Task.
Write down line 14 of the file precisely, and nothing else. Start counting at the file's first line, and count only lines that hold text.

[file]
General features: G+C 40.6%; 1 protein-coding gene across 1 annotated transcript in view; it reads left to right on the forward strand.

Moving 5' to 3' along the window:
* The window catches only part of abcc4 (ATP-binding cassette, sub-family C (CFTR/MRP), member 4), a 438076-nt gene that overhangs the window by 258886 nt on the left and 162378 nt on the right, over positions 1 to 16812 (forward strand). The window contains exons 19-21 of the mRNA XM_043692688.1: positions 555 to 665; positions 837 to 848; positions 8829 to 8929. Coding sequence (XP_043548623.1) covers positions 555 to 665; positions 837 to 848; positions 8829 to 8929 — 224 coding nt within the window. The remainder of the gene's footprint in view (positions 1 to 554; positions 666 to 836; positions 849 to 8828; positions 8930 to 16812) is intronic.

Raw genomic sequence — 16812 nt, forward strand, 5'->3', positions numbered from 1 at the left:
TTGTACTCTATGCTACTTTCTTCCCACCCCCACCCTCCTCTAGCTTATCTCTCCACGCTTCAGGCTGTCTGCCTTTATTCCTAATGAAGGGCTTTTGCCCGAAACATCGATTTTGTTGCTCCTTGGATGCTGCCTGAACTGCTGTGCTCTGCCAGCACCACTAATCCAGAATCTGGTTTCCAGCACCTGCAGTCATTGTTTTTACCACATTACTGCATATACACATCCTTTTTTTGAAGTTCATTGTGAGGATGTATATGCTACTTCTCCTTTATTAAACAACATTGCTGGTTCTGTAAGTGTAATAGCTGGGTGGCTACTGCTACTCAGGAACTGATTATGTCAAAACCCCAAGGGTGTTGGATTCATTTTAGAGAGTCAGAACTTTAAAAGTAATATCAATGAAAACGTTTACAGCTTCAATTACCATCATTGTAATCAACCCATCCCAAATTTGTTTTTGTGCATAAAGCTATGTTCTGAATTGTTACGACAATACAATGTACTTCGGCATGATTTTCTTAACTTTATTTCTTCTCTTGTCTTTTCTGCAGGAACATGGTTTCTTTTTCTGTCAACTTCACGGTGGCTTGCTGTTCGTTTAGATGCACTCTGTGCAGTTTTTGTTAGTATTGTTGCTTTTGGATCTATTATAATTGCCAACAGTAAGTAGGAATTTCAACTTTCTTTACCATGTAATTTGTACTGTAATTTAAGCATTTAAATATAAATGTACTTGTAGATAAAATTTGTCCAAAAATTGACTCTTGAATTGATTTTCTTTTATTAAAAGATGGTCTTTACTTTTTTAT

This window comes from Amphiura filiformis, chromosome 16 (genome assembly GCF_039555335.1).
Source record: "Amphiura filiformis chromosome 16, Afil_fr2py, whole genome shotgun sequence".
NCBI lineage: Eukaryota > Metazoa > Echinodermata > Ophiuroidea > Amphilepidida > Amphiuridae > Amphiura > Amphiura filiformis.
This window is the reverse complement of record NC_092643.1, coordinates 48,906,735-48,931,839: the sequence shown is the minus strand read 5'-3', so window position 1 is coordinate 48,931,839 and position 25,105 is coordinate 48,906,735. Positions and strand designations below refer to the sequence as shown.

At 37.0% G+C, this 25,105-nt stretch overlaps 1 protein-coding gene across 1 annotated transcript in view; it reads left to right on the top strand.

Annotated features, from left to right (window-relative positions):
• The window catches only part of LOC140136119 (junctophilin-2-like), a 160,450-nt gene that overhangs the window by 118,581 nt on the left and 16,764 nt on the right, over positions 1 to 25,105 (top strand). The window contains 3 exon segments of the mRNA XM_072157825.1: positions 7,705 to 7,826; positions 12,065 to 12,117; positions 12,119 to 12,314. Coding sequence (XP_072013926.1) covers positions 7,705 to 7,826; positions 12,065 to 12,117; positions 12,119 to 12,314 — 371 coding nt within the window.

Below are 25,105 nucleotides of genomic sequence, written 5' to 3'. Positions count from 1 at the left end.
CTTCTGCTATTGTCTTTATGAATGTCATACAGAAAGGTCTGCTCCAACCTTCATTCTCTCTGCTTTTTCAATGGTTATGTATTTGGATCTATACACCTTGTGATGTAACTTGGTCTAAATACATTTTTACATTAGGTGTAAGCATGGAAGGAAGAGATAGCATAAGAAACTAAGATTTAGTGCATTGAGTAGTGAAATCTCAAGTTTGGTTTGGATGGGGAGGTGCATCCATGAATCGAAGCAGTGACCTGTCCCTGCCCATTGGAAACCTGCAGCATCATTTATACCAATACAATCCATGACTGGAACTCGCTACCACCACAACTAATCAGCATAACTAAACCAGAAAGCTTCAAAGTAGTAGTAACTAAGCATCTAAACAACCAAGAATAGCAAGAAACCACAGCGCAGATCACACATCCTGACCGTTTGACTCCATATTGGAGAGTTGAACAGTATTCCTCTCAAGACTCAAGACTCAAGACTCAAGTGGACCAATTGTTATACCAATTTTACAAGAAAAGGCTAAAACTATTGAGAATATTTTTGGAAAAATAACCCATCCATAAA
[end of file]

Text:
CTTCTGCTATTGTCTTTATGAATGTCATACAGAAAGGTCTGCTCCAACCTTCATTCTCTCTGCTTTTTCAATGGTTATGTATTTGGATCTATACACCTTGTGATGTAACTTGGTCTAAATACATTTTTACATTAGGTGTAAGCATGGAAGGAAGAGATAGCATAAGAAACTAAGATTTAGTGCATTGAGTAGTGAAATCTCAAGTTTGGTTTGGATGGGGAGGTGCATCCATGAATCGAAGCAGTGACCTGTCCCTGCCCATTGGAAACCTGCAGCATCATTTATACCAATACAATCCATGACTGGAACTCGCTACCACCACAACTAATCAGCATAACTAAACCAGAAAGCTTCAAAGTAGTAGTAACTAAGCATCTAAACAACCAAGAATAGCAAGAAACCACAGCGCAGATCACACATCCTGACCGTTTGACTCCATATTGGAGAGTTGAACAGTATTCCTCTCAAGACTCAAGACTCAAGACTCAAGTGGACCAATTGTTATACCAATTTTACAAGAAAAGGCTAAAACTATTGAGAATATTTTTGGAAAAATAACCCATCCATAAA